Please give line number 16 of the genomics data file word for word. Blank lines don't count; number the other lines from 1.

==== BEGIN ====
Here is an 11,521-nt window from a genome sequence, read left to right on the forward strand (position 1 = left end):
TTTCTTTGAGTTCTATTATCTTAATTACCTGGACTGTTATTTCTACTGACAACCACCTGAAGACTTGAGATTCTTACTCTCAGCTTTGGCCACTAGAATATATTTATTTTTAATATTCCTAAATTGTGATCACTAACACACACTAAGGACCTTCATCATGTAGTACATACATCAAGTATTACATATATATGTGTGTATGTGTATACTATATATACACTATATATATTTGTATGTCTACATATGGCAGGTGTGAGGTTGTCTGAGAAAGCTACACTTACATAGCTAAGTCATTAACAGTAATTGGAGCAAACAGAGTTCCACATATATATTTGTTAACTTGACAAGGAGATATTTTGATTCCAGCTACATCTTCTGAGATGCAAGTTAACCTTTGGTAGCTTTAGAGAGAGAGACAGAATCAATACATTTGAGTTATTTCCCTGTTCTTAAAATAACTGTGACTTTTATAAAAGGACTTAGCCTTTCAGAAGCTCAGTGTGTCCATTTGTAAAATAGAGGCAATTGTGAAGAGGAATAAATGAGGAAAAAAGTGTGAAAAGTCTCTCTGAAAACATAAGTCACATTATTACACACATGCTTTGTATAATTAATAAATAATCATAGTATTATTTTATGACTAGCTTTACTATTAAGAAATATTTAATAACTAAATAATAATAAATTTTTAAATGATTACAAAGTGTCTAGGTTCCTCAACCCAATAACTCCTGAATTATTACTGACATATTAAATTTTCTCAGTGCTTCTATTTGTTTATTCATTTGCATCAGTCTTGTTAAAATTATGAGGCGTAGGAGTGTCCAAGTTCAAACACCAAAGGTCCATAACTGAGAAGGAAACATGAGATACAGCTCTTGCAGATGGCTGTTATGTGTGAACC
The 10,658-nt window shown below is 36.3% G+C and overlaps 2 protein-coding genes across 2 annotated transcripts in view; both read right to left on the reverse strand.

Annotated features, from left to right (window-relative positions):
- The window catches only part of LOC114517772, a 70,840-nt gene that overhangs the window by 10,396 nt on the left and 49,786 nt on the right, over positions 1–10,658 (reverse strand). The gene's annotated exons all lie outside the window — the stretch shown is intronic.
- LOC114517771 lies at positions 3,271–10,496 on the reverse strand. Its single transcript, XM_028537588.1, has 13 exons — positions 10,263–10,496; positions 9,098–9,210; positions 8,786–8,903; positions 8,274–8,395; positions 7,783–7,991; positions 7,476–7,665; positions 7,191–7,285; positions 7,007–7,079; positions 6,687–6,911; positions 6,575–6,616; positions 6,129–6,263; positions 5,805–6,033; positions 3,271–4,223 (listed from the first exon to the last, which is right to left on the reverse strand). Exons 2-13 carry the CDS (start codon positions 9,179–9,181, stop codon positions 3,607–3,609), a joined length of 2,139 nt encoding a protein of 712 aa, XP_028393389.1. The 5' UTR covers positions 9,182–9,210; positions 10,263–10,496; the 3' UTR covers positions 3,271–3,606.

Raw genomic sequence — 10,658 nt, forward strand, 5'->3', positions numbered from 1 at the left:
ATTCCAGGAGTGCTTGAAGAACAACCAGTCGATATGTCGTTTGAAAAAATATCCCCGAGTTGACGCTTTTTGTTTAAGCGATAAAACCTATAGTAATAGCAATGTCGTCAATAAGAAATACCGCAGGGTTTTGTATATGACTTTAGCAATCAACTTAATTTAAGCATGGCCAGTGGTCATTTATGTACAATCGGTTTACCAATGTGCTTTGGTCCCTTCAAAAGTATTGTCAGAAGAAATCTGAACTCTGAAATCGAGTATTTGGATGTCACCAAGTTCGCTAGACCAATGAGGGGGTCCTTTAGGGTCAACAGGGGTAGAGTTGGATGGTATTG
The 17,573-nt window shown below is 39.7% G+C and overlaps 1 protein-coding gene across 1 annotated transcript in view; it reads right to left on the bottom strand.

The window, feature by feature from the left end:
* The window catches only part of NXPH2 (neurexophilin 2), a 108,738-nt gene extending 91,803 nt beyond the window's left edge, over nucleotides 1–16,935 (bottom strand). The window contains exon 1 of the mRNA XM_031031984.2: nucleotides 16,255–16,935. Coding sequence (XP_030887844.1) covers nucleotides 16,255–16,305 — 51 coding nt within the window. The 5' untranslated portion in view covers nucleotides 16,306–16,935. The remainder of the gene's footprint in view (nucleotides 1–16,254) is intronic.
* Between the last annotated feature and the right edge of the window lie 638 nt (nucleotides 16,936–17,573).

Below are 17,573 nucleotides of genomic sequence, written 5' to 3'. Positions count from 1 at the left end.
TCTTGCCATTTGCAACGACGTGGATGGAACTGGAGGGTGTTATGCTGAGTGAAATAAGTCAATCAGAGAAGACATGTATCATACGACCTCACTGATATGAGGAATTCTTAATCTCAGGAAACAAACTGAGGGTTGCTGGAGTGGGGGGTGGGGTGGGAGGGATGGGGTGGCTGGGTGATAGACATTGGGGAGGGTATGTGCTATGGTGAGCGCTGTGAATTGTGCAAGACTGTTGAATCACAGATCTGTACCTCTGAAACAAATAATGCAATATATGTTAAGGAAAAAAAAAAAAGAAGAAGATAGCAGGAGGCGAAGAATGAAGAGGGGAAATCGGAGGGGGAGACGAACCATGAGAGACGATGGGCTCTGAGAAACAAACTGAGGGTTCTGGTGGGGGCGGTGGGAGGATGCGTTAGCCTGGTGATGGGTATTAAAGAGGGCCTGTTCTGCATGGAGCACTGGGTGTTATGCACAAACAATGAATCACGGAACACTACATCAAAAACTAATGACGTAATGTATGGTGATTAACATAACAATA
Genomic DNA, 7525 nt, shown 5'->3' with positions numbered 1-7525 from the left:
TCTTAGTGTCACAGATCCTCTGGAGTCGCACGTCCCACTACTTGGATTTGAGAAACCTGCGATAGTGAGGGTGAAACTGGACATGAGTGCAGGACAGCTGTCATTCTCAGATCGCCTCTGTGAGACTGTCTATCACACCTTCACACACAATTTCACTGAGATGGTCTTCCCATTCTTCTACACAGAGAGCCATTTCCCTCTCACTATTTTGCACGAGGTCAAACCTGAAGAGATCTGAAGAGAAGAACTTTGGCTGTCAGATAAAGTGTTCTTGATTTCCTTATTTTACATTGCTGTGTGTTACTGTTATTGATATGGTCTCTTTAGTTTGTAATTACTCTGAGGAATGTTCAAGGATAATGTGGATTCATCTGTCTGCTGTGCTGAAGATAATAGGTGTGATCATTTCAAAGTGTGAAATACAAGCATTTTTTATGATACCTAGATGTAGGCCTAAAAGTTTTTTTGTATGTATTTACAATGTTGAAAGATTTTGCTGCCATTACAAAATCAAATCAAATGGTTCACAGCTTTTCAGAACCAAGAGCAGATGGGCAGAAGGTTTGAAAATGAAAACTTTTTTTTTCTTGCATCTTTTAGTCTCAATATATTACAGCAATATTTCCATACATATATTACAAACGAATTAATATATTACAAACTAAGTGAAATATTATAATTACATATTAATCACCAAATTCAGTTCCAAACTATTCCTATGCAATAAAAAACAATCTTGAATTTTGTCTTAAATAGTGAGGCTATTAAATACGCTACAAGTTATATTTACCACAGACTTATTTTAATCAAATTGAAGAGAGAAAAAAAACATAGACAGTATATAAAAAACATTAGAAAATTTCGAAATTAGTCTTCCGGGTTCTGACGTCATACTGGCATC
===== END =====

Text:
TCTTAGTGTCACAGATCCTCTGGAGTCGCACGTCCCACTACTTGGATTTGAGAAACCTGCGATAGTGAGGGTGAAACTGGACATGAGTGCAGGACAGCTGTCATTCTCAGATCGCCTCTGTGAGACTGTCTATCACACCTTCACACACAATTTCACTGAGATGGTCTTCCCATTCTTCTACACAGAGAGCCATTTCCCTCTCACTATTTTGCACGAGGTCAAACCTGAAGAGATCTGAAGAGAAGAACTTTGGCTGTCAGATAAAGTGTTCTTGATTTCCTTATTTTACATTGCTGTGTGTTACTGTTATTGATATGGTCTCTTTAGTTTGTAATTACTCTGAGGAATGTTCAAGGATAATGTGGATTCATCTGTCTGCTGTGCTGAAGATAATAGGTGTGATCATTTCAAAGTGTGAAATACAAGCATTTTTTATGATACCTAGATGTAGGCCTAAAAGTTTTTTTGTATGTATTTACAATGTTGAAAGATTTTGCTGCCATTACAAAATCAAATCAAATGGTTCACAGCTTTTCAGAACCAAGAGCAGATGGGCAGAAGGTTTGAAAATGAAAACTTTTTTTTTCTTGCATCTTTTAGTCTCAATATATTACAGCAATATTTCCATACATATATTACAAACGAATTAATATATTACAAACTAAGTGAAATATTATAATTACATATTAATCACCAAATTCAGTTCCAAACTATTCCTATGCAATAAAAAACAATCTTGAATTTTGTCTTAAATAGTGAGGCTATTAAATACGCTACAAGTTATATTTACCACAGACTTATTTTAATCAAATTGAAGAGAGAAAAAAAACATAGACAGTATATAAAAAACATTAGAAAATTTCGAAATTAGTCTTCCGGGTTCTGACGTCATACTGGCATC